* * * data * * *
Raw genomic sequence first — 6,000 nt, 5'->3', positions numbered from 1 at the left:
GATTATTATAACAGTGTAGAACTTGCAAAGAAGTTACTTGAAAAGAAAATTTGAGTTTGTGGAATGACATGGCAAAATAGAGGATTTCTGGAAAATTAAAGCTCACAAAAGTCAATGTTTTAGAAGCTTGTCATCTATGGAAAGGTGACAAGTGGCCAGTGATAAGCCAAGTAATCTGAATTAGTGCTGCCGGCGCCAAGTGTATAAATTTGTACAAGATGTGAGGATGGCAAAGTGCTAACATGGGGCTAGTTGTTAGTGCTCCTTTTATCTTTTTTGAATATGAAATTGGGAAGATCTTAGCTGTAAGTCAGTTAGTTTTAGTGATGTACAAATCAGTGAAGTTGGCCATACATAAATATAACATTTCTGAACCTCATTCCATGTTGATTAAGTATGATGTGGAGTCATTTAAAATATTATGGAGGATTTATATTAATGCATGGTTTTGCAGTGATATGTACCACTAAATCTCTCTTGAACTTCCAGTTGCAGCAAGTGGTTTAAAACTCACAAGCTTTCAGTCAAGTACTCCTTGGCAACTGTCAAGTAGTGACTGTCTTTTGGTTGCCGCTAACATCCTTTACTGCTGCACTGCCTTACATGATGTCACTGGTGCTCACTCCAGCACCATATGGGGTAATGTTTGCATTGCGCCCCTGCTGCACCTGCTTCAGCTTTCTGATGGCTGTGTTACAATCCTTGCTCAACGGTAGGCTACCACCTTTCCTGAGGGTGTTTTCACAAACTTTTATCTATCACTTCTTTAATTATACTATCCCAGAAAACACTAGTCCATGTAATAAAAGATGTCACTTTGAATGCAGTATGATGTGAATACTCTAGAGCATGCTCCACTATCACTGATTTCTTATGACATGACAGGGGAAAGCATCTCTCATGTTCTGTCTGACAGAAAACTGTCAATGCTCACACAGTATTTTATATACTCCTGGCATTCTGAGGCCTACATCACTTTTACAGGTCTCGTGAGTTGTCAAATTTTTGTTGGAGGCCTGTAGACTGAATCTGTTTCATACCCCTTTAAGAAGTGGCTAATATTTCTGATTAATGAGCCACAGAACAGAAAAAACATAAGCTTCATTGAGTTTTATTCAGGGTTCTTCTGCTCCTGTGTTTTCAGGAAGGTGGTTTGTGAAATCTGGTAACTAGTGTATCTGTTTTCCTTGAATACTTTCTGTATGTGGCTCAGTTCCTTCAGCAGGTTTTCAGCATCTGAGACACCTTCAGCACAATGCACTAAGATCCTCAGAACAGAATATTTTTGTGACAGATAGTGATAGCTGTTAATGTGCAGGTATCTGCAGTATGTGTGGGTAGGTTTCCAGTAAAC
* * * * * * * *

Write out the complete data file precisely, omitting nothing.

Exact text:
Raw genomic sequence first — 6,000 nt, 5'->3', positions numbered from 1 at the left:
GATTATTATAACAGTGTAGAACTTGCAAAGAAGTTACTTGAAAAGAAAATTTGAGTTTGTGGAATGACATGGCAAAATAGAGGATTTCTGGAAAATTAAAGCTCACAAAAGTCAATGTTTTAGAAGCTTGTCATCTATGGAAAGGTGACAAGTGGCCAGTGATAAGCCAAGTAATCTGAATTAGTGCTGCCGGCGCCAAGTGTATAAATTTGTACAAGATGTGAGGATGGCAAAGTGCTAACATGGGGCTAGTTGTTAGTGCTCCTTTTATCTTTTTTGAATATGAAATTGGGAAGATCTTAGCTGTAAGTCAGTTAGTTTTAGTGATGTACAAATCAGTGAAGTTGGCCATACATAAATATAACATTTCTGAACCTCATTCCATGTTGATTAAGTATGATGTGGAGTCATTTAAAATATTATGGAGGATTTATATTAATGCATGGTTTTGCAGTGATATGTACCACTAAATCTCTCTTGAACTTCCAGTTGCAGCAAGTGGTTTAAAACTCACAAGCTTTCAGTCAAGTACTCCTTGGCAACTGTCAAGTAGTGACTGTCTTTTGGTTGCCGCTAACATCCTTTACTGCTGCACTGCCTTACATGATGTCACTGGTGCTCACTCCAGCACCATATGGGGTAATGTTTGCATTGCGCCCCTGCTGCACCTGCTTCAGCTTTCTGATGGCTGTGTTACAATCCTTGCTCAACGGTAGGCTACCACCTTTCCTGAGGGTGTTTTCACAAACTTTTATCTATCACTTCTTTAATTATACTATCCCAGAAAACACTAGTCCATGTAATAAAAGATGTCACTTTGAATGCAGTATGATGTGAATACTCTAGAGCATGCTCCACTATCACTGATTTCTTATGACATGACAGGGGAAAGCATCTCTCATGTTCTGTCTGACAGAAAACTGTCAATGCTCACACAGTATTTTATATACTCCTGGCATTCTGAGGCCTACATCACTTTTACAGGTCTCGTGAGTTGTCAAATTTTTGTTGGAGGCCTGTAGACTGAATCTGTTTCATACCCCTTTAAGAAGTGGCTAATATTTCTGATTAATGAGCCACAGAACAGAAAAAACATAAGCTTCATTGAGTTTTATTCAGGGTTCTTCTGCTCCTGTGTTTTCAGGAAGGTGGTTTGTGAAATCTGGTAACTAGTGTATCTGTTTTCCTTGAATACTTTCTGTATGTGGCTCAGTTCCTTCAGCAGGTTTTCAGCATCTGAGACACCTTCAGCACAATGCACTAAGATCCTCAGAACAGAATATTTTTGTGACAGATAGTGATAGCTGTTAATGTGCAGGTATCTGCAGTATGTGTGGGTAGGTTTCCAGTAAAC